Assistant Professor, Sanford School of Public Policy at Duke University; Faculty Affiliate, Duke University Energy Initiative and Duke Center for International Development.
Contact: 919-613-9376, firstname.lastname@example.org
Professor Meeks has implemented field research in a number of countries, including India, Nepal, Kyrgyzstan, Kenya, Kazakhstan, and Peru.
Her research is at the intersection of environmental and development economics with much of her work focusing on understanding individual and household responses to the introduction of various water and energy technologies, policies, and types of infrastructure in developing countries. Professor Meeks has implemented field research in a number of countries, including India, Nepal, Kyrgyzstan, Kenya, Kazakhstan, and Peru.
Her prior and on-going energy-related research addresses topics such as: the impacts of energy efficient technologies on household electricity consumption and local electricity reliability, benefits of smart meters, household perception of and response to non-linear electricity pricing, the impacts of grid versus off-grid electrification on enterprise development, and the impacts of alternative cooking fuels (such as biogas) on indicators of sustainable development.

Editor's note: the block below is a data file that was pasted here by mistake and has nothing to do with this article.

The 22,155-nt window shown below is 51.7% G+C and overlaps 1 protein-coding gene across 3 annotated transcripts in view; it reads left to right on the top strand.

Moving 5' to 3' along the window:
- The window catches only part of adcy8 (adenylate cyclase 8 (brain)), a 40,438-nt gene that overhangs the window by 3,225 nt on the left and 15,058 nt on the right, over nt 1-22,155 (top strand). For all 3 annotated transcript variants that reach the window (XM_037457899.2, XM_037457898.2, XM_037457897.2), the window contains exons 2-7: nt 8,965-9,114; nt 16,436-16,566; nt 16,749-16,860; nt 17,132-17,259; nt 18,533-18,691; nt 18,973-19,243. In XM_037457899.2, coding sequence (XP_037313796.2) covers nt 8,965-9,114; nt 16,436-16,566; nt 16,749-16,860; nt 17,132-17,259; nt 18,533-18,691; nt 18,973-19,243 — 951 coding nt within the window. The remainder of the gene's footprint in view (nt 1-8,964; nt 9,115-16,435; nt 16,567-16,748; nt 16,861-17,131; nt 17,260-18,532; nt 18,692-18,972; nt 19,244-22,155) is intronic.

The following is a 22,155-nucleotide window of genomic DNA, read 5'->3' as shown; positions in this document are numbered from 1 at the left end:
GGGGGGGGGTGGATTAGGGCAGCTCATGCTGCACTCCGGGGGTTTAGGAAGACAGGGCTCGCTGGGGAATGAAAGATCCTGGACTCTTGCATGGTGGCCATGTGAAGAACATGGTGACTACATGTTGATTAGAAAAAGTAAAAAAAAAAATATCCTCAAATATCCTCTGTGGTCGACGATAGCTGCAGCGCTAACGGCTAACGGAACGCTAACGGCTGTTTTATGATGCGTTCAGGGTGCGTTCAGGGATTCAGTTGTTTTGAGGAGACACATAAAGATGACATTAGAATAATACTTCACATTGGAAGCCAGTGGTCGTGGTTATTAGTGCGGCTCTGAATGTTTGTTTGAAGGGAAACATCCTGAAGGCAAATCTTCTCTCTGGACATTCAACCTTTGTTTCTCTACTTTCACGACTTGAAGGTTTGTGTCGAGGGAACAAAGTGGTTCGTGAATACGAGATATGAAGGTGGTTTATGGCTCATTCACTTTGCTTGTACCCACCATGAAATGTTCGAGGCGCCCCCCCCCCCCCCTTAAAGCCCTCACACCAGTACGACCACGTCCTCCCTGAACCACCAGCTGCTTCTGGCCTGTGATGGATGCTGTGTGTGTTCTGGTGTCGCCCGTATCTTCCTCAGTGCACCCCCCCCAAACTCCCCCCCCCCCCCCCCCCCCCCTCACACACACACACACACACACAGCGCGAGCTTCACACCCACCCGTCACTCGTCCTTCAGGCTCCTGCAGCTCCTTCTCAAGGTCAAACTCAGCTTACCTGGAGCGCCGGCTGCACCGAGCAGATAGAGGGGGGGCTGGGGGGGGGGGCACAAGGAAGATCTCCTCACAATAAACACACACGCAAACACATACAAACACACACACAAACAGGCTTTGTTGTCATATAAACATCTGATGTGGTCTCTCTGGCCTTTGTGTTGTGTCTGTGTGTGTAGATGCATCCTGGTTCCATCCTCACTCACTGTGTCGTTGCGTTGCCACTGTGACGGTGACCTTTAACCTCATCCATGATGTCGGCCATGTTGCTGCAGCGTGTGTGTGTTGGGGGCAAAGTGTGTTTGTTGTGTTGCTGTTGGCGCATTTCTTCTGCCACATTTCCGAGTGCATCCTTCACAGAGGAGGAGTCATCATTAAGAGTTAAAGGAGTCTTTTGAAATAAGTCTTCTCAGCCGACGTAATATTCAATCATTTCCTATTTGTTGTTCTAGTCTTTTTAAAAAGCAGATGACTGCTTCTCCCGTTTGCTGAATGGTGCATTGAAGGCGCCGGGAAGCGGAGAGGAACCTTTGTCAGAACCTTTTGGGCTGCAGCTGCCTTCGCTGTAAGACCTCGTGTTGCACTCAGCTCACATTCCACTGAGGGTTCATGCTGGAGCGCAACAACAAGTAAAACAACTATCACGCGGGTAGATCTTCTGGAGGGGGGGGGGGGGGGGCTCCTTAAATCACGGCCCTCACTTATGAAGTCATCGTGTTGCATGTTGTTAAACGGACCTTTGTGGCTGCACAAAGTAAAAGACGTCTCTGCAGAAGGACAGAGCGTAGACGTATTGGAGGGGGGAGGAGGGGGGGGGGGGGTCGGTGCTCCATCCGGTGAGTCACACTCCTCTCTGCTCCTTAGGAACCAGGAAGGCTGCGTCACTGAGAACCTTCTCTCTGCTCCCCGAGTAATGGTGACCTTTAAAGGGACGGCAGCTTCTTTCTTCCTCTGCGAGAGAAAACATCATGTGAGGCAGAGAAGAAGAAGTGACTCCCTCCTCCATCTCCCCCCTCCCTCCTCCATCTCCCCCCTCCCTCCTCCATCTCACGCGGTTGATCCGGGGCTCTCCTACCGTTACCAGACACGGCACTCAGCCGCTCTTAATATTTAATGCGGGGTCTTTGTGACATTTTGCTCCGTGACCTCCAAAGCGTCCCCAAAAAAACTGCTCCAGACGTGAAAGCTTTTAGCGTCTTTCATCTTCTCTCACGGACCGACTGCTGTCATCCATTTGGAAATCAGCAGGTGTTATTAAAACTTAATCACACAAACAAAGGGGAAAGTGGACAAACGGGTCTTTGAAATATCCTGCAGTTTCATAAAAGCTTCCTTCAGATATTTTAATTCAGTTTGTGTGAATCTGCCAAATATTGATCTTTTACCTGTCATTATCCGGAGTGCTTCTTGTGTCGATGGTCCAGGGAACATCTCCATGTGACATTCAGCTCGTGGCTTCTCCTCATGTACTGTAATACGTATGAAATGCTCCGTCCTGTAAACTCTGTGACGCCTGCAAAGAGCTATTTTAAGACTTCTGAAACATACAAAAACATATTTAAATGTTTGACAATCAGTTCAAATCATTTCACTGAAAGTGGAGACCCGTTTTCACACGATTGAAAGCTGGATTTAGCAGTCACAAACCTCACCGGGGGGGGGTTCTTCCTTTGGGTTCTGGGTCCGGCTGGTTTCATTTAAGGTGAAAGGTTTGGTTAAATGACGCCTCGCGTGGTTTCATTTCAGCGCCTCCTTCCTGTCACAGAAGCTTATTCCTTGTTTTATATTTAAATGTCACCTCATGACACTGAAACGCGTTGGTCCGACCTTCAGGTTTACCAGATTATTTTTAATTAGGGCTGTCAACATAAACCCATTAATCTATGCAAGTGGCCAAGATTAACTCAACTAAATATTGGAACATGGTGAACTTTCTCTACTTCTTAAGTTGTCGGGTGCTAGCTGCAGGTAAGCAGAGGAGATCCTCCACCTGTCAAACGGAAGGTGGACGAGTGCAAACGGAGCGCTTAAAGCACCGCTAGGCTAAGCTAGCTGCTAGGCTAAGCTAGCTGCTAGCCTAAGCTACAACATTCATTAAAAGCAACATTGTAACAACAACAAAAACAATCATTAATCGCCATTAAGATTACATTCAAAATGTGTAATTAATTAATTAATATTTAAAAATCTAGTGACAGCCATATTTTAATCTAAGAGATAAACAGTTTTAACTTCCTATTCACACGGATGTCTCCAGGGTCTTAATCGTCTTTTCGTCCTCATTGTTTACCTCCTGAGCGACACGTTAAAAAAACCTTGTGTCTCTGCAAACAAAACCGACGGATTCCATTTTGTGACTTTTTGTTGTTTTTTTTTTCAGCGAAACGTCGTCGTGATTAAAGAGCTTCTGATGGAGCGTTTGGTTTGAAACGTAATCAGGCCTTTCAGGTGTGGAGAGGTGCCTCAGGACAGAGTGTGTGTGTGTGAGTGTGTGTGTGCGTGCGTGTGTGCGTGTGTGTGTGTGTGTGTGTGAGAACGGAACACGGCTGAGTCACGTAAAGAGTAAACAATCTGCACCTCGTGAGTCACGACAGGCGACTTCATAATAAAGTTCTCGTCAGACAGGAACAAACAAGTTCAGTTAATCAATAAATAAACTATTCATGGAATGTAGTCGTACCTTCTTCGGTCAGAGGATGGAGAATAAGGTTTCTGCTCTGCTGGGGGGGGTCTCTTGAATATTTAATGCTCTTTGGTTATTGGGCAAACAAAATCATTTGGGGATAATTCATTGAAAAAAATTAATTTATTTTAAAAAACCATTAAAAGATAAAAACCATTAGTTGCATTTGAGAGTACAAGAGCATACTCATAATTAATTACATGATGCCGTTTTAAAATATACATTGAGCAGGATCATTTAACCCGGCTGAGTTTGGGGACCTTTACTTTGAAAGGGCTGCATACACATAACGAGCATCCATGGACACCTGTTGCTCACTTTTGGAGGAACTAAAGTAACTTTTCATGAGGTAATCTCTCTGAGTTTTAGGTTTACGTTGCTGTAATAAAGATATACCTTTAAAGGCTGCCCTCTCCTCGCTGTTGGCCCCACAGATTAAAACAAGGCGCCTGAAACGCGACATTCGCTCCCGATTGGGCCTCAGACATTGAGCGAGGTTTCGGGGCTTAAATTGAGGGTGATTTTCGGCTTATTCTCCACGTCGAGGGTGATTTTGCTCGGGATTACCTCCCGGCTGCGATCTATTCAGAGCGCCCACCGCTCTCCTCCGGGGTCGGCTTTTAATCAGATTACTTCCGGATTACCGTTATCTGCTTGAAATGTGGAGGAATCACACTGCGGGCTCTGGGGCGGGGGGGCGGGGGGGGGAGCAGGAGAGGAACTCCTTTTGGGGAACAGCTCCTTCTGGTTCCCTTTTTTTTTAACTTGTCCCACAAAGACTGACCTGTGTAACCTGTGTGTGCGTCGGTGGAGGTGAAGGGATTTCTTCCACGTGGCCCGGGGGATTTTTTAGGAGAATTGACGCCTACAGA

Professor Meeks has a Ph.D. from Harvard University, a master’s degree from Yale University, and a bachelor’s degree from Brown University.
Recent work by Meeks includes:
Publication: Energy Efficiency and Electricity Reliability
Robyn Meeks will join Harvard Business School’s Institute for the Study of Business in Global Society (BiGS) as one of five visiting fellows conducting research projects related to climate. Robyn will study climate resilience in developing countries while at Harvard for the 2023-24 academic year.
In the inaugural working paper of our new series, Robyn Meeks and co-authors explore the impacts that access to electricity through microhydro in Nepal has on labor and manufacturing.
The 4th Annual Meeting of the Sustainable Energy Transitions Initiative took place on May 15-17, 2019 in Santiago, Chile.
As Subhrendu Pattanayak and a group of researchers from Duke University navigate narrow catwalks high into the Annapurna mountain range in the Himalayas, they begin to understand first-hand the difficulties of establishing any set infrastructure in such difficult terrain.
Ian Ferguson spent the summer of 2018 conducting research on the challenges communities face in building, operating, and maintaining mini-grid technology in Nepal.
Matching economic growth with infrastructure development
How smart meters can reduce electricity losses in distribution
Improving system reliability in the Kyrgyz Republic
Mobilizing satellite imagery and big data to identify global infrastructure